Tom Nies: Lessons from Venice Featured

8:01pm EDT March 31, 2012
Tom Nies: Lessons from Venice

There is a scenic portrait of Venice directly across from my desk. The scenic beauty, the magic, the history that the picture portrays in the mind is inspirational but not in a way you might think.

This scene of Venice is not to remind me of an enjoyable vacation or as a dream of a place I want to visit. Instead, the scene is a constant reminder to not succumb to the follies to which this grand city fell prey years ago.

The rise

Between the ninth and 12th centuries, Venice was an invaluable and almost invulnerable naval and commercial power. It was a flourishing trade center between Western Europe and the rest of the known world at the time. 

By the late 13th century, Venice was quite simply the most prosperous city in Europe. 

It was easy for the city to rest on its laurels. The city leaders had been strategic throughout the rise of the city. They snatched up land surrounding waterways outside the series of islands to eliminate the threat of pirates. They also expanded the republic to create buffers against neighboring, unfriendly nations. These crucial expansions guaranteed trade routes and allowed traders safe passage to and from the city.

So what could go wrong?

In a word: everything.

The fall

The leaders of Venice believed themselves to be invincible. And the city veritably was for a time based solely on its premiere trade location. 

Then, Christopher Columbus sailed under the banner of Spain and discovered the New World. At the same time, other countries were exploring the surrounding lands and locating their own sea routes to Muslim nations which eliminated the Venetian monopoly as a gateway to India.

Furthermore, it was impossible for Venice to compete in the race to expand its empire through populating colonies due to its outdated naval ships. Venice hadn't invested the time or funds into updating the oared boats that had allowed them to dominate the waters surrounding them during its rise to power.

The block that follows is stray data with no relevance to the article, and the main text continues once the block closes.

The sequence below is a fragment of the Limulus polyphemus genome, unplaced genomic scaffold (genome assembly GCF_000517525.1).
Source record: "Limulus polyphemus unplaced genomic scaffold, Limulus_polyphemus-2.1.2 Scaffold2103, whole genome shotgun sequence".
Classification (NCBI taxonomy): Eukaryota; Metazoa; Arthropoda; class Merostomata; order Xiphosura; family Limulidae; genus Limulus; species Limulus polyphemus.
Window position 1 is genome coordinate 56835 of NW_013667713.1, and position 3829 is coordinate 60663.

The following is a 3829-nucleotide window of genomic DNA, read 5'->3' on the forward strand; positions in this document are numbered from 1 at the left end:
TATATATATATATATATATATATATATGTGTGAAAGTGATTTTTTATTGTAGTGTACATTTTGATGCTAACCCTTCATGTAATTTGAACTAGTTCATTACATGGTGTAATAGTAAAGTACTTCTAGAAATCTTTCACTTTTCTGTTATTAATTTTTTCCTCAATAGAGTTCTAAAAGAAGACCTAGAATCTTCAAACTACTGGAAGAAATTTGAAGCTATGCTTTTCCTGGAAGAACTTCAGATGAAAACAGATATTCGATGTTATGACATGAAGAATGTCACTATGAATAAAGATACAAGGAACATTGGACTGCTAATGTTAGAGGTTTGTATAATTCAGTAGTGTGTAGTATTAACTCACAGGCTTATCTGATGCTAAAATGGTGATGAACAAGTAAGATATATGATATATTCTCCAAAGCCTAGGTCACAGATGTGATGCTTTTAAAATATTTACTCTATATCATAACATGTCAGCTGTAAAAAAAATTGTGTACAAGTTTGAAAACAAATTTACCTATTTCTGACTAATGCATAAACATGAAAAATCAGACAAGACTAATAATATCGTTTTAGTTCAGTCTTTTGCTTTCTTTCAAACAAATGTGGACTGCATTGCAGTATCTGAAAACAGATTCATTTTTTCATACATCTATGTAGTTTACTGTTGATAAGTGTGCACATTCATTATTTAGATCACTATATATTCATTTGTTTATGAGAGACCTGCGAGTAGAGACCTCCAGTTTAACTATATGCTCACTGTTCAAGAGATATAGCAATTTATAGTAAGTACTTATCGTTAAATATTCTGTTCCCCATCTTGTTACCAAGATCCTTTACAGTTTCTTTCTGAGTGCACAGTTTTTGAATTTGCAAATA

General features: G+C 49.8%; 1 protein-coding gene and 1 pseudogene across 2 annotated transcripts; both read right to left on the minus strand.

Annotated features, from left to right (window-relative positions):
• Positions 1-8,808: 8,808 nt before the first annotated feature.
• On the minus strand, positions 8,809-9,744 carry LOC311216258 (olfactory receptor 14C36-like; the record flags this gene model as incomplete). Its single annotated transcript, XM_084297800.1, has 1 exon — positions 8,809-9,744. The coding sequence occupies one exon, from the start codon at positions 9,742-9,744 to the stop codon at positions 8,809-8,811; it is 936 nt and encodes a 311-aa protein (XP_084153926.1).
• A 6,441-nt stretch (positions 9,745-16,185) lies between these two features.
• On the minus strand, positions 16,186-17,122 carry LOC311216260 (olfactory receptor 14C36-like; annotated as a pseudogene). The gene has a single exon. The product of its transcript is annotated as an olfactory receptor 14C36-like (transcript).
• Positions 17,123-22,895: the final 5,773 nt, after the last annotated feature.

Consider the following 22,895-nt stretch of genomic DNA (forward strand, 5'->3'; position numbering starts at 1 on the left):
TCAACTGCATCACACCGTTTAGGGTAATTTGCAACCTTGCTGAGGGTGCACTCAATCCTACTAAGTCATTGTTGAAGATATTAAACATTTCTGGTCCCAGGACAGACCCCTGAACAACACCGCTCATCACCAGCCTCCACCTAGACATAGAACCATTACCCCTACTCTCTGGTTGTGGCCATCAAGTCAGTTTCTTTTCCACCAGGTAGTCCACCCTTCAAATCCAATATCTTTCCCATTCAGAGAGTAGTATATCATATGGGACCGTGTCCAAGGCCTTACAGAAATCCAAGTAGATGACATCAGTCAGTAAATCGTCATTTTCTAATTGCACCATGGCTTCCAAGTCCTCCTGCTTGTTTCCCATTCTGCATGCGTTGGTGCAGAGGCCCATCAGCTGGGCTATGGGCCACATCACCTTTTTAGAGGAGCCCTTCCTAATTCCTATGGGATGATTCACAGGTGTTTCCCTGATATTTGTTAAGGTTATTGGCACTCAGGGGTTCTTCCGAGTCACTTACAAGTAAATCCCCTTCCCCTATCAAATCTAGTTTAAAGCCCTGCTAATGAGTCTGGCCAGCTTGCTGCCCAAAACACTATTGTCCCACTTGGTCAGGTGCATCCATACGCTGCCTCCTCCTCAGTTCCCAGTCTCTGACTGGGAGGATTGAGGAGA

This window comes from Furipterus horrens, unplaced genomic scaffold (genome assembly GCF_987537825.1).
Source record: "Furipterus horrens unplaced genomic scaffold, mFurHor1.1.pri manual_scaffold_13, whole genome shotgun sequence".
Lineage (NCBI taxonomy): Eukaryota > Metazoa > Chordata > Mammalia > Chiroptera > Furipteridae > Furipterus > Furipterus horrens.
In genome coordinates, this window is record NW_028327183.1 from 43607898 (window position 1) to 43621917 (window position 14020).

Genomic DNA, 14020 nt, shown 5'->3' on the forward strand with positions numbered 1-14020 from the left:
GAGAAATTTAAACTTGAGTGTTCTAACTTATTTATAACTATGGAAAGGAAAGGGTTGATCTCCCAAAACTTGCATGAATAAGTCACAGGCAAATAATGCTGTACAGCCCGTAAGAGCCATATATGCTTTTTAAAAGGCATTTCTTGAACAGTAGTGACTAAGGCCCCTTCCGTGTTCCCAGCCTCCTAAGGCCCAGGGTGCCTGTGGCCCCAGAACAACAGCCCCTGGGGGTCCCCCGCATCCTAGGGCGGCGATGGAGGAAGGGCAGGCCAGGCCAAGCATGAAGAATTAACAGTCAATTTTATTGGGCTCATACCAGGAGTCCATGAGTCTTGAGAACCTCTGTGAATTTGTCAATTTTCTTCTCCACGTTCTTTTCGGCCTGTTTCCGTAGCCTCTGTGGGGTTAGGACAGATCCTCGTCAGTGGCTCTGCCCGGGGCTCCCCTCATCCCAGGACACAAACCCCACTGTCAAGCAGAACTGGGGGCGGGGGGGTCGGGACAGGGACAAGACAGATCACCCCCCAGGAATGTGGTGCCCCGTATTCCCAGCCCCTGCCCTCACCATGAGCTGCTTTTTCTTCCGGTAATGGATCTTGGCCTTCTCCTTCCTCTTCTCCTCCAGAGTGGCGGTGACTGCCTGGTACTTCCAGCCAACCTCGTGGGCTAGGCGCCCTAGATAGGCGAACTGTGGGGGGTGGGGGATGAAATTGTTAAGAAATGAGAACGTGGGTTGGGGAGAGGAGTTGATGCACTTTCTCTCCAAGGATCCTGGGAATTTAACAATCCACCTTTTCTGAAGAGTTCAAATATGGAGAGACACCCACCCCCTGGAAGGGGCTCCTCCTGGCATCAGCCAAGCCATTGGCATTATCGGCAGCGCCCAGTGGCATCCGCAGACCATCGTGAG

Today, while still an admirable tourist destination, Venice has fallen from the grandeur and power with which it was once blessed.

The lesson

The history of Venice can prove a valuable lesson to any business that feels it is at the top of its game or holds the largest share of the market. One must never rest upon success for too long.

I realized this during my early career as a salesman at the very successful IBM. At the time, it was selling the computer hardware and including the software — which I believed to be the most valuable part of the transaction — for free. 

I felt so strongly about looking toward the future of this industry, of preventing the history of Venice to repeat itself, that I left the company to found Cincom.

Obviously, IBM avoided its Venice moment and is still a respected and flourishing company, but had I not followed my convictions, Cincom wouldn't exist. The tens of thousands of people we have had the great joy to employ through the years would have had to look elsewhere.

That portrait across from my desk reminds me to:

Consistently take risks fueled by passion, belief and good sense. Never decide that you will never take any risks;  if you do so, you risk not doing something good or furthering your company’s customer base or legacy.

Invest in your people, yourself and your company. Imagine what could have been had Venice invested in its naval forces. It may have extended the reach of its empire for years, maybe even to present day.

Never rest on your laurels. Always strive to be doing something different, something better. If you sit back and watch, others will surely pass you or your business by.

Constantly re-evaluate your place in the market. Are your offerings the best they can be or ahead of your competition? Re-evaluation allows you to see where you can take more risks and invest in your people and company, and prevents you from resting on your laurels.

Outstanding products and companies can become outdated in a blink of an eye. Markets evolve. Survival and success demands you must too. You don't want to be a “living museum” as some refer to Venice, so you must learn from the floating city to remain vibrant and successful in your field.

Thomas M. Nies is the founder and CEO of Cincom Systems, Inc. Since its founding in 1968, Cincom has matured into one of the largest international, independent software companies in the world. Cincom’s client base spans communications, financial services, education, government, manufacturing, retail, healthcare and insurance. http://tomnies.cincom.com/about/